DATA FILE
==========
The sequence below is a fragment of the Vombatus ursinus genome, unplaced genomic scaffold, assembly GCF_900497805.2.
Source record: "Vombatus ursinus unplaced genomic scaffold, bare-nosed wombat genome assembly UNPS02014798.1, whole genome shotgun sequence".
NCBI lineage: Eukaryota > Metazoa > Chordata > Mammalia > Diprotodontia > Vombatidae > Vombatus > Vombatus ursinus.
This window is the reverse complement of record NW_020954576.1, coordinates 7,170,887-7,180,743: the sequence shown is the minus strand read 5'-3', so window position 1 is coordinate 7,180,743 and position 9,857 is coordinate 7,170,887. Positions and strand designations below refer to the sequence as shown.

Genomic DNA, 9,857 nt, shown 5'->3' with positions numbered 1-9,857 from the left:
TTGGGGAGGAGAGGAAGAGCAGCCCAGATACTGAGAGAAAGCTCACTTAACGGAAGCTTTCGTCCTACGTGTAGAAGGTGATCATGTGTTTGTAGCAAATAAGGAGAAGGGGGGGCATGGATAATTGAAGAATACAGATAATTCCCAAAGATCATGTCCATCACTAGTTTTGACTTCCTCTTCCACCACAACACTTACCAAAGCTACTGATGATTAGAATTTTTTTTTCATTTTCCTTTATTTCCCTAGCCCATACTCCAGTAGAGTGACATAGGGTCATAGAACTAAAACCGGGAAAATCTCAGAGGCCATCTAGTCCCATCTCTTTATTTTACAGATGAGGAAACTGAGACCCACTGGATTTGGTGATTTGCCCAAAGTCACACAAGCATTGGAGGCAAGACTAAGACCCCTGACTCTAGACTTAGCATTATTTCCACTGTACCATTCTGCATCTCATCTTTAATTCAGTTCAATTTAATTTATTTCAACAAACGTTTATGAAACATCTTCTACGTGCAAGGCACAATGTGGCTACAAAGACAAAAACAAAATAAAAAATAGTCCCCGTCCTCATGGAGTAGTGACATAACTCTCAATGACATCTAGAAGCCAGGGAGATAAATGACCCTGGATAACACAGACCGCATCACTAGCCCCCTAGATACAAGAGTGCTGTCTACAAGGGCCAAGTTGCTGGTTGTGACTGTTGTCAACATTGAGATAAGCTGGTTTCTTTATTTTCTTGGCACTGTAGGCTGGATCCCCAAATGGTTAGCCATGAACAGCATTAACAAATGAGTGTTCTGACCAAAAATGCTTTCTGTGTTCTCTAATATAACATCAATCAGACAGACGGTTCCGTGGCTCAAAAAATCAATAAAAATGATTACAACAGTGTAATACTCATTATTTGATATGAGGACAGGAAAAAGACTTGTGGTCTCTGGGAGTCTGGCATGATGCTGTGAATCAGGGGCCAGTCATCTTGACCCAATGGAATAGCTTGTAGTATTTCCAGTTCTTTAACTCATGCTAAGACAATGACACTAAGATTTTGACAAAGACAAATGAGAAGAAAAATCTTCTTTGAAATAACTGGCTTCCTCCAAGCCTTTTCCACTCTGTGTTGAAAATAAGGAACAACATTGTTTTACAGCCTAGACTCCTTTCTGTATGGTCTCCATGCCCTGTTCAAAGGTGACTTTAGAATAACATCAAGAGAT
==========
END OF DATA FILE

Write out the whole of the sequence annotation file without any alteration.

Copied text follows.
The sequence below is a fragment of the Vombatus ursinus genome, unplaced genomic scaffold, assembly GCF_900497805.2.
Source record: "Vombatus ursinus unplaced genomic scaffold, bare-nosed wombat genome assembly UNPS02014798.1, whole genome shotgun sequence".
NCBI lineage: Eukaryota > Metazoa > Chordata > Mammalia > Diprotodontia > Vombatidae > Vombatus > Vombatus ursinus.
This window is the reverse complement of record NW_020954576.1, coordinates 7,170,887-7,180,743: the sequence shown is the minus strand read 5'-3', so window position 1 is coordinate 7,180,743 and position 9,857 is coordinate 7,170,887. Positions and strand designations below refer to the sequence as shown.

Genomic DNA, 9,857 nt, shown 5'->3' with positions numbered 1-9,857 from the left:
TTGGGGAGGAGAGGAAGAGCAGCCCAGATACTGAGAGAAAGCTCACTTAACGGAAGCTTTCGTCCTACGTGTAGAAGGTGATCATGTGTTTGTAGCAAATAAGGAGAAGGGGGGGCATGGATAATTGAAGAATACAGATAATTCCCAAAGATCATGTCCATCACTAGTTTTGACTTCCTCTTCCACCACAACACTTACCAAAGCTACTGATGATTAGAATTTTTTTTTCATTTTCCTTTATTTCCCTAGCCCATACTCCAGTAGAGTGACATAGGGTCATAGAACTAAAACCGGGAAAATCTCAGAGGCCATCTAGTCCCATCTCTTTATTTTACAGATGAGGAAACTGAGACCCACTGGATTTGGTGATTTGCCCAAAGTCACACAAGCATTGGAGGCAAGACTAAGACCCCTGACTCTAGACTTAGCATTATTTCCACTGTACCATTCTGCATCTCATCTTTAATTCAGTTCAATTTAATTTATTTCAACAAACGTTTATGAAACATCTTCTACGTGCAAGGCACAATGTGGCTACAAAGACAAAAACAAAATAAAAAATAGTCCCCGTCCTCATGGAGTAGTGACATAACTCTCAATGACATCTAGAAGCCAGGGAGATAAATGACCCTGGATAACACAGACCGCATCACTAGCCCCCTAGATACAAGAGTGCTGTCTACAAGGGCCAAGTTGCTGGTTGTGACTGTTGTCAACATTGAGATAAGCTGGTTTCTTTATTTTCTTGGCACTGTAGGCTGGATCCCCAAATGGTTAGCCATGAACAGCATTAACAAATGAGTGTTCTGACCAAAAATGCTTTCTGTGTTCTCTAATATAACATCAATCAGACAGACGGTTCCGTGGCTCAAAAAATCAATAAAAATGATTACAACAGTGTAATACTCATTATTTGATATGAGGACAGGAAAAAGACTTGTGGTCTCTGGGAGTCTGGCATGATGCTGTGAATCAGGGGCCAGTCATCTTGACCCAATGGAATAGCTTGTAGTATTTCCAGTTCTTTAACTCATGCTAAGACAATGACACTAAGATTTTGACAAAGACAAATGAGAAGAAAAATCTTCTTTGAAATAACTGGCTTCCTCCAAGCCTTTTCCACTCTGTGTTGAAAATAAGGAACAACATTGTTTTACAGCCTAGACTCCTTTCTGTATGGTCTCCATGCCCTGTTCAAAGGTGACTTTAGAATAACATCAAGAGAT